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Is it worth it to make a career in gasoline/diesel tuning?

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So before investing thousands in dynos, tools, laptops, garage and more tools, I would like you opinion on whether this is like specialising on VHS when DVD was coming out.

Its quite clear to me that electric vehicles will dominate the industry in the short to medium term but I cannot feel excited by them...

Question is if you were starting now would you focus on petrol/diesel tuning or elsewhere?

Electric tuning, is there such a thing?

Curious to hear your views


short or medium term? I don't know about that. You live in Portugal. How many people in Portugal can afford Tesla's that cost 50 thousand dollars (cheapest Model 3 you can buy)? Even in the US that's a lot. Other EV's are mostly slow and boring or don't sell well right now.

If you're thinking 30 to 40 years down the line, yeah there's a chance it could be a problem. In my 15 year career I will say that the shops that go under are the ones that do poor quality work OR the ones that work on very specialized cars that go out of production. So for example, here in the US any shop that can work on Ford or GM vehicles always has tons of work, because so many Mustangs, Camaros, and Corvettes are around. If it's something more specialized like Mitsubishi's then you could have a problem.

What I will say is this. With all the complicated electrified powertrains coming, most of the steady work will be in reflash tuning. It's already pretty hard to put a full standalone on many modern cars. When you have a combustion engine, a small electric motor, and an ebooster you can pretty much forget it. And reflash tuning options are limited for lower volume cars (Volvo for example). Since you are in Europe, try something like BMW or Volkswagen or Ford products to work on. Don't pick oddball stuff.

Straight up fully electric powertrains in high share of the market are 10 or more years away. Having some kind of electric thing (48 volt assist motor, full hybrid, whatever) on almost every new vehicle will be here in 5 years unless you live in an emerging market with less strict regulation, or if you live in the US and the government freezes the emission regulations like they say they are going to do.

Also, long term outlook for diesels are pretty bad due to upcoming regulation. Some places are trying to ban them altogether; some OEMs are moving away from them. In a lot of cases the emission equipment is so expensive that people will choose petrol engine + electric motor over some kind of diesel. If you want to tune diesels go ahead, but don't do it exclusively if you are in European market. In the US it's different; it's mostly big diesel pickup trucks, and those aren't going away any time soon.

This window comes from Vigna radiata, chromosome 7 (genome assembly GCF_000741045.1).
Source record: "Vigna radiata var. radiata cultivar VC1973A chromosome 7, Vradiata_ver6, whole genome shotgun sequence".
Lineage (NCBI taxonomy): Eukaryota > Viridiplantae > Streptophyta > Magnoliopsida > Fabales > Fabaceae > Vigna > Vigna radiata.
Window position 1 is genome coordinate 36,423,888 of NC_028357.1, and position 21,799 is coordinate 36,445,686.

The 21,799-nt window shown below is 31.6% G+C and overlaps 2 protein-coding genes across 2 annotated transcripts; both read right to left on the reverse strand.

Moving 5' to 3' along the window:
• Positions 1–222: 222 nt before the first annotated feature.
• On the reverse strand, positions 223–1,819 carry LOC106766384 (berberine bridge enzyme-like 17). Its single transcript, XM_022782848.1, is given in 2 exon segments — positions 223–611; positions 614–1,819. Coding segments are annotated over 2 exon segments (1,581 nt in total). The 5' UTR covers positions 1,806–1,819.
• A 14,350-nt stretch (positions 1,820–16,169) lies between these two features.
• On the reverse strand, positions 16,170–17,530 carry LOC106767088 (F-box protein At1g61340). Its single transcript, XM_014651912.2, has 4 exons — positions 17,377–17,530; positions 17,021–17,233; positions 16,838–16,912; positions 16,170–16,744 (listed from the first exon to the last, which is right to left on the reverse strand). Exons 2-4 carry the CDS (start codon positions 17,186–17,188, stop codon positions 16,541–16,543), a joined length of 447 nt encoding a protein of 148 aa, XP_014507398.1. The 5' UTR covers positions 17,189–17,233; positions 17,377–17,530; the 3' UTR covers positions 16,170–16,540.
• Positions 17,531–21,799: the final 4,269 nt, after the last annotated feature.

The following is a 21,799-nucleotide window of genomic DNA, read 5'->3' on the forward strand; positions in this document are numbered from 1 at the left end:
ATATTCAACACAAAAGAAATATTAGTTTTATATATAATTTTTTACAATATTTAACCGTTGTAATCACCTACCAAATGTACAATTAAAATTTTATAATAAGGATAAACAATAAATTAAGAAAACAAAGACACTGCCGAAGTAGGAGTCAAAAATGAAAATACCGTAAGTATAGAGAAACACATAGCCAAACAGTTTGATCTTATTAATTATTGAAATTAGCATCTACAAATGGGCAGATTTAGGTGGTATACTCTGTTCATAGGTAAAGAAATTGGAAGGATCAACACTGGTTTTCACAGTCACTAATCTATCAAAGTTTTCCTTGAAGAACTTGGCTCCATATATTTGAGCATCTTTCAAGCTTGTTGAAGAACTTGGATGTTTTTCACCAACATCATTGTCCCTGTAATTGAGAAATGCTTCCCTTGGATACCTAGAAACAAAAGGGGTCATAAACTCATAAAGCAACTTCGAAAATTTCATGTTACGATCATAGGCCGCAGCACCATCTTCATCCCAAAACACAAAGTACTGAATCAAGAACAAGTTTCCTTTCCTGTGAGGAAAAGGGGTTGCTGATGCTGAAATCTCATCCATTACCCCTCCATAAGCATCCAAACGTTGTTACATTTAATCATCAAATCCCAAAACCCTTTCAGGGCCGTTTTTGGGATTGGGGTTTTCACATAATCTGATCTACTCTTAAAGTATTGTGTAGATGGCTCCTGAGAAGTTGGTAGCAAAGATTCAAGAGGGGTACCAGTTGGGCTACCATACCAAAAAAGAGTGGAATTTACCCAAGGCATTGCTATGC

I think that EV will definitely impact the performance aftermarket but I don't know if that's really a massive concern in the next 10 years. Ultimately there is always going to be some place in the market for gasoline engine tuning even if they do become relics to a degree. What I'd keep in mind is that there's inevitably going to be a market also for EV tuning. I have no idea what that may look like right now or what knowledge an EV tuner is going to need, however as long as people want their cars to go faster, there will always be a market there. Provided you've got an open mind and are prepared to keep learning, there's probably no reason why a gas engine tuner can't move across to EV modifications when we have the tools available to allow the factory EV controls to be accessed and modified.

EV tuning will be an interesting problem. Right now auto manufacturers leave power on the table in pursuit of meeting emissions regulations. With an electric motor that won't be a consideration. Right now the biggest limitation is the battery packs. It's quite easy to take an EV and put a larger traction motor on it. But drawing excessive current from the battery pack will reduce the life span and number of charge cycles it can endure. Battery packs aren't cheap.

I've been involved in modifying a BMW i3 and convering it from the stock 130kw motor to over 200kw. The batteries get hot and they don't last long.

When it comes to the traction motors the current prize is preventing thermal runaway. As the motors get hot the internal resistance of the windings go up and generate more heat which generates more heat. On the upper limit you can push the windings to about 180 C before you start to get degradation in the insulation. There are some rather difficult to obtain materials like krypton and pfte coated magnet wires good to above 260 C.

While this may not prevent thermal runaway it allows you to get a little bit more temporary peak power.

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